Another week of amazing news from our Pale Blue Dot, with stories ranging from Earth Is Tiny Because The Sun Had Saturn-Like Rings Before It Had Planets to How Can Something So Small Live So Long.
“Ten One-Billionths of Cosmic History” –Past Homo Species Could Not Survive Intense Climate Change, reports Andy Johnson for The Daily Galaxy –“The human experience on our pale blue dot “has lasted for less than 10 one-billionths of cosmic history surrounded by a vast lifeless space, yet we humans are congratulating ourselves,” says Peter Brannen author of Ends of the World.
What AI cannot do–AI is poised to displace millions of jobs, both blue-collar and white-collar. However, there are skills that AI cannot master: strategy, creativity, empathy-based social skills, and dexterity. We need a new social contract that emphasizes the importance of proper education and collaboration with AI.
Earth Is Tiny Because The Sun Had Saturn-Like Rings Before It Had Planets Say Scientists, reports Jamie Carter for Forbes. “The Sun had bands of dust and gas similar to Saturn’s rings before it had planets, which influenced how large planet Earth turned out to be.”
How, exactly, does planet Earth move through the Universe? The Solar System isn’t a vortex, but rather the sum of all our great cosmic motions. Here’s how we move through space, reports Big Think.
Twisted cities: 10 places synonymous with psychological disorders –Stockholm Syndrome is the most famous of 10 psychological disorders named after world cities. Most relate to tourism or hostage-taking, reports Big Think audio.
Evidence for String Theory –In a quest to map out a quantum theory of gravity, researchers have used logical rules to calculate how much Einstein’s theory must change. The result matches string theory perfectly, reports Natalie Wolchover for Quanta.
The Boston Globe: 2021 was so weird, that big UFO news totally went over our heads— Is the potential reality of extraterrestrials too overwhelming — or too frightening — for our human brains to absorb? asks Will Dowd.
Billionaires Bankroll Cell Rejuvenation Tech as the Latest Gambit to Slow Aging, reports Michael Eisenstein and Nature Biotechnology for Scientific American.
What is “Dark Academia,” and why is it trending on social media in 2022? –People around the world, mostly Generation Z, are obsessed with the look and feel of gothic, elitist universities. Why? asks Big Think.
How we can reach for a food utopia, reports James Wong for BBC Future –Despite leaps forward in food science, what we eat still has a lot to answer for.
Archeologists Discover Two Huge Sphinxes in Egyptian Ruins –The sphinxes measure 26 feet in length and represent King Amenhotep III, who reigned about 3,300 years ago, reports Becky Becky Ferreira, for Vice Science.
The missing continent it took 375 years to find, reports BBC Future–“It took scientists 375 years to discover the eighth continent of the world, which has been hiding in plain sight all along. But mysteries still remain.”
This Ancient Crab Had Unusually Huge Eyes –A study of fossils from Colombia suggests that a prehistoric shellfish hunted prey with remarkably sharp vision, reports The New York Times.
The Point of No Return -Scientists Compare Current Climate Change to Geologic Past, reports The Daily Galaxy. “As we put more greenhouse gases into the atmosphere and temperatures rise, we are quickly rewinding the climate clock to climate states not seen in human history,” wrote acclaimed University of Wisconsin paleo-climatologist Jack Williams in an email to The Daily Galaxy.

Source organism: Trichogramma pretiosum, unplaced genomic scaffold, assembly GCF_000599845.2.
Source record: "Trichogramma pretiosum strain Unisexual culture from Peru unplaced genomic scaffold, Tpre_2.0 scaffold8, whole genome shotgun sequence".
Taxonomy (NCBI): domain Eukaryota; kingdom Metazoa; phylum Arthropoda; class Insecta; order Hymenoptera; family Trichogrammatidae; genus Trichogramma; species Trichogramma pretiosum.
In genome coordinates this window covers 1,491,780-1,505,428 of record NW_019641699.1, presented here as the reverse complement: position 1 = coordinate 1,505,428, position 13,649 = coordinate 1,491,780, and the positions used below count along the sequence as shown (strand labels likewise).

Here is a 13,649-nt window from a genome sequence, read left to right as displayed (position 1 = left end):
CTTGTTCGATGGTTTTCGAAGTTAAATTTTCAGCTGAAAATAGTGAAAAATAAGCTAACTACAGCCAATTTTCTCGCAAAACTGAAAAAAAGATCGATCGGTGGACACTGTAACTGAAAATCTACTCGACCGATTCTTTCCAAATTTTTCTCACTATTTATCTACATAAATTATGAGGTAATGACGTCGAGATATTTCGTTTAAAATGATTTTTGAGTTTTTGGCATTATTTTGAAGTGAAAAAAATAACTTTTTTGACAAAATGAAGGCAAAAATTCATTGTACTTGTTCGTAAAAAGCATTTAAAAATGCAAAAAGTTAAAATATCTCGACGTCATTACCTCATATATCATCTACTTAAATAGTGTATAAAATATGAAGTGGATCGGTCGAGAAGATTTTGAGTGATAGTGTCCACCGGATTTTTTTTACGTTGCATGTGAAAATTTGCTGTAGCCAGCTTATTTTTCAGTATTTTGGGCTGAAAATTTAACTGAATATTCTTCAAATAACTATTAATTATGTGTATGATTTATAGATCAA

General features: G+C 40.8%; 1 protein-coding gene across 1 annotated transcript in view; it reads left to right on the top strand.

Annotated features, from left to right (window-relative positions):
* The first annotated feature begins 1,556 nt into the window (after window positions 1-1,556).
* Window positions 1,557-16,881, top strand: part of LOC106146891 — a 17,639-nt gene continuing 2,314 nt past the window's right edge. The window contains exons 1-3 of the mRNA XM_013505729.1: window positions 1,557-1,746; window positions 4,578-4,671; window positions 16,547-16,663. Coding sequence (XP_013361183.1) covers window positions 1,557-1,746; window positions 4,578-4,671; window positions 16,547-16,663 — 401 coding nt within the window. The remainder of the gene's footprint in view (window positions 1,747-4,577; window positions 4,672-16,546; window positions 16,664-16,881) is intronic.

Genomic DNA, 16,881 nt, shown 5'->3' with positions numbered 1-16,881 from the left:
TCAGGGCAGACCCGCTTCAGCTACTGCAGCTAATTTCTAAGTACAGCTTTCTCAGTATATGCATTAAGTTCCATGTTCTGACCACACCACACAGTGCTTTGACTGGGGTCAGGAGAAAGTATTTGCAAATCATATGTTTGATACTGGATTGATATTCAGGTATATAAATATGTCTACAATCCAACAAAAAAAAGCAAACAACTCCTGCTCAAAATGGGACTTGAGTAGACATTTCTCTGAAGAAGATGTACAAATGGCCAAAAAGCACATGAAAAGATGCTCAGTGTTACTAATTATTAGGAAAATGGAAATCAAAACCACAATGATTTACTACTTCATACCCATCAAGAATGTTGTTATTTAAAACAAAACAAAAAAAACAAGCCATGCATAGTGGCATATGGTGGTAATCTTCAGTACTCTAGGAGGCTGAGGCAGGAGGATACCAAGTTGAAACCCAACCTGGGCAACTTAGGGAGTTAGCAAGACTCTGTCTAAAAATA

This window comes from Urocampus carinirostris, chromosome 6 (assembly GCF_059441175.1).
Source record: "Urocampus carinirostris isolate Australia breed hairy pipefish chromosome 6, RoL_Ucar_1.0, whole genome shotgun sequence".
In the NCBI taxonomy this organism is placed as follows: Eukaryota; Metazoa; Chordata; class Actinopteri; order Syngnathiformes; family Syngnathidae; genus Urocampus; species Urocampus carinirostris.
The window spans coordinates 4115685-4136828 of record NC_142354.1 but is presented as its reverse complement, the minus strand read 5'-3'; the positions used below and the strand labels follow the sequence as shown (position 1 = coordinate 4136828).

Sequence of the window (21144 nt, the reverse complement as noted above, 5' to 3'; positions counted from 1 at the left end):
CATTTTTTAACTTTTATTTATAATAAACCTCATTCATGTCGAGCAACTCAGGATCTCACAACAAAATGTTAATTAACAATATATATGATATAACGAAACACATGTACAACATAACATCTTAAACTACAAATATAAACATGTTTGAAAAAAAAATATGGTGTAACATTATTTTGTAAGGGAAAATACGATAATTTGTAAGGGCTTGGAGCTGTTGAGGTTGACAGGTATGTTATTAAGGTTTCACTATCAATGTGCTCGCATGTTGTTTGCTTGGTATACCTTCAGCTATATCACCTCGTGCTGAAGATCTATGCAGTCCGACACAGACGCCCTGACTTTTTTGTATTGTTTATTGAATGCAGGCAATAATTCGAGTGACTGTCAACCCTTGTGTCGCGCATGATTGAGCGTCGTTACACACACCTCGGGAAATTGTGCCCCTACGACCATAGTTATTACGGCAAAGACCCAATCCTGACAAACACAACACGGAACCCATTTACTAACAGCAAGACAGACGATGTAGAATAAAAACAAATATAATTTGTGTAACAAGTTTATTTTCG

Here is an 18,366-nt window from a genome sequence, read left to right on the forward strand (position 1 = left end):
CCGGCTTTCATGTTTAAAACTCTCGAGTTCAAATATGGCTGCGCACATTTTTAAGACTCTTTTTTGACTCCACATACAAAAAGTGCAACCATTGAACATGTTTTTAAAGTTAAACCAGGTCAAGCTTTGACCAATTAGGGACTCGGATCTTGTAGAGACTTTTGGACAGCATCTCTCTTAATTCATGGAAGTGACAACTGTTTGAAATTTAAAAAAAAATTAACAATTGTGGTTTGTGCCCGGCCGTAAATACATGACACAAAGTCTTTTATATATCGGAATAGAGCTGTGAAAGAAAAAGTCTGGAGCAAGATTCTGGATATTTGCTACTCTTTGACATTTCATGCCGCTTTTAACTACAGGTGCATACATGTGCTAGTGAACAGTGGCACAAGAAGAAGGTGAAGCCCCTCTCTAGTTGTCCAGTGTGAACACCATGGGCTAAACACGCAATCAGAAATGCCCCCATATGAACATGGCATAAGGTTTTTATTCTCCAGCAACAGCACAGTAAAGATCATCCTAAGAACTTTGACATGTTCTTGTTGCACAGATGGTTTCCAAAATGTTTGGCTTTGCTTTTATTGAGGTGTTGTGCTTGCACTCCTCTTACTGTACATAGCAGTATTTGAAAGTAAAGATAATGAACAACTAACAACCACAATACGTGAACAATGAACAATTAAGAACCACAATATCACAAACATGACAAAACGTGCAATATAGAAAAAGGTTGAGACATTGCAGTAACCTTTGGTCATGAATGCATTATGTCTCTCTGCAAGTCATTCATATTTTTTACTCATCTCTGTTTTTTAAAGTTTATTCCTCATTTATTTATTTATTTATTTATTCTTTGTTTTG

Greenland Could Melt for Millennia If Warming Stopped Today –Greenland has a delayed response to changes in the Earth’s climate, and even if the planet stopped warming tomorrow, Greenland may continue losing ice for hundreds or even thousands of years, reports Scientific American.
The Radical Intervention That Might Save the ‘Doomsday’ Glacier, reports James Temple for MIT Technology Review –“Even if the world immediately halted the greenhouse-gas emissions driving climate change and warming the waters beneath the ice shelf, that wouldn’t do anything to thicken and restabilize the Thwaites’s critical buttress, says John Moore, a glaciologist and professor at the Arctic Centre at the University of Lapland..
What was sex with a Neanderthal like? reports Zaria Gorvett for BBC Future –“Scientists know a surprising amount about the titillating episode in human history when our species got together, including whether we kissed and the nature of their sexual organs.”
How Can Something So Small Live So Long? Ant queens break the rules of aging, reports Tim Vernimmen for The Atlantic.
Here’s What Scientists Know About the Tonga Volcano Eruption –While residents of Tonga struggle to recover from a devastating volcanic explosion that smothered the Pacific island nation with ash and swamped it with water, scientists are trying to better understand the global effects of the eruption, reports The New York Times.
Warnings from Earth’s ‘Third Pole’ –Climate Change at the Crest of the World, reports The Daily Galaxy. “Acknowledging the blind hubris of our Anthropocene epoch, NASA is keeping a space-based eye on the Himalayas, Karakoram, Hindu Kush –The glaciers and snowpack of Asia’s three highest mountain ranges harbor the largest volume of freshwater outside the polar ice sheets, leading hydrologists to dub this region “The Third Pole”
Why Whales Don’t Choke –Scientists have discovered a new anatomical structure that allows lunge-feeding whales to take in massive amounts of water without choking, reports Sam Jones for The New York Times.